Johnson v. Department of Health

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Justia Opinion Summary

The Court of Appeals affirmed the judgment of circuit court judge upholding the order of the administrative law judge (ALJ) ordering Gregory Johnson's involuntary medication, holding that there was no error in the order authorizing Johnson's involuntary medication.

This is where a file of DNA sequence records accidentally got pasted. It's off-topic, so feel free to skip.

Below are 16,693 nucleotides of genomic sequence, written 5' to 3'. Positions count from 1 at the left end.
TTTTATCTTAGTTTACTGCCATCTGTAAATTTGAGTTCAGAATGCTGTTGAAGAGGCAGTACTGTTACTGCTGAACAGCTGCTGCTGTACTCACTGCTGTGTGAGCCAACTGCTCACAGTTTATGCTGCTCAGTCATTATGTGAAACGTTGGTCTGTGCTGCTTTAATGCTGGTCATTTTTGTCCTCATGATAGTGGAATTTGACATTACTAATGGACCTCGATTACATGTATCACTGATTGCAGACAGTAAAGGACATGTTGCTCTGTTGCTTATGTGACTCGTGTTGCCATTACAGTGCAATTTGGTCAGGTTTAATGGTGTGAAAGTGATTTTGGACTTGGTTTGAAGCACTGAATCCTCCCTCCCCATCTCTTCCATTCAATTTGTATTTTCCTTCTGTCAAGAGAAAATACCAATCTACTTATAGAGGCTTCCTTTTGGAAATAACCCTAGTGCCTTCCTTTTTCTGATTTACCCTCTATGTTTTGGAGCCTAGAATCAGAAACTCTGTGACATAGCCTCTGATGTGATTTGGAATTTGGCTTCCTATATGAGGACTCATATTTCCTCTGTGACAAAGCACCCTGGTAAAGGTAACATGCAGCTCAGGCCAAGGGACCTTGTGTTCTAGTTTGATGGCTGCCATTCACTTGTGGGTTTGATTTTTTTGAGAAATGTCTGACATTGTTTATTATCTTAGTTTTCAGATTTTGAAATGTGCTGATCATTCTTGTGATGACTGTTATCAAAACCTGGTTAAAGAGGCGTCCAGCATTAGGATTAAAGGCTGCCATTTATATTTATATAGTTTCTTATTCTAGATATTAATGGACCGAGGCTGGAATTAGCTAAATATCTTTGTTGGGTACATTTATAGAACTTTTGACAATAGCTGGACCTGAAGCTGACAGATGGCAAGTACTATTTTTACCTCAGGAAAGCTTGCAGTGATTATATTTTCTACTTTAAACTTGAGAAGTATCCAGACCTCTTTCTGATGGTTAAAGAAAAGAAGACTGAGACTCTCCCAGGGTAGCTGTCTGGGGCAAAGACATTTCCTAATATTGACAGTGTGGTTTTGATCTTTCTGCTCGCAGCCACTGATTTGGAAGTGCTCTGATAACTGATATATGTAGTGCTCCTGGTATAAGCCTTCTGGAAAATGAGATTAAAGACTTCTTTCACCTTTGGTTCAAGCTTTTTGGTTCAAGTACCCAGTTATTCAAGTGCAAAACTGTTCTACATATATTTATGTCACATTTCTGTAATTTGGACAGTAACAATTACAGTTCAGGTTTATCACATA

Johnson was charged with attempted first-degree murder and related offenses. The circuit court found Johnson incompetent to stand trial and dangerous and committed him for treatment to a state-run forensic psychiatric hospital. After Johnson repeatedly refused to take prescribed antipsychotic medication the Maryland Department of Health began the process to administer the medication to Johnson involuntarily. An ALJ ordered Johnson's involuntary medication to restore him to competency, and the circuit court upheld the order. The Court of Appeals affirmed, holding (1) Maryland law authorizes involuntary medication to restore an individual's competence to stand trial and does not violate separation of powers by entrusting an ALJ with the power to order such medication subject to judicial review; and (2) because the Department and the ALJ met due process requirements, there was no error in the order authorizing Johnson's involuntary medication.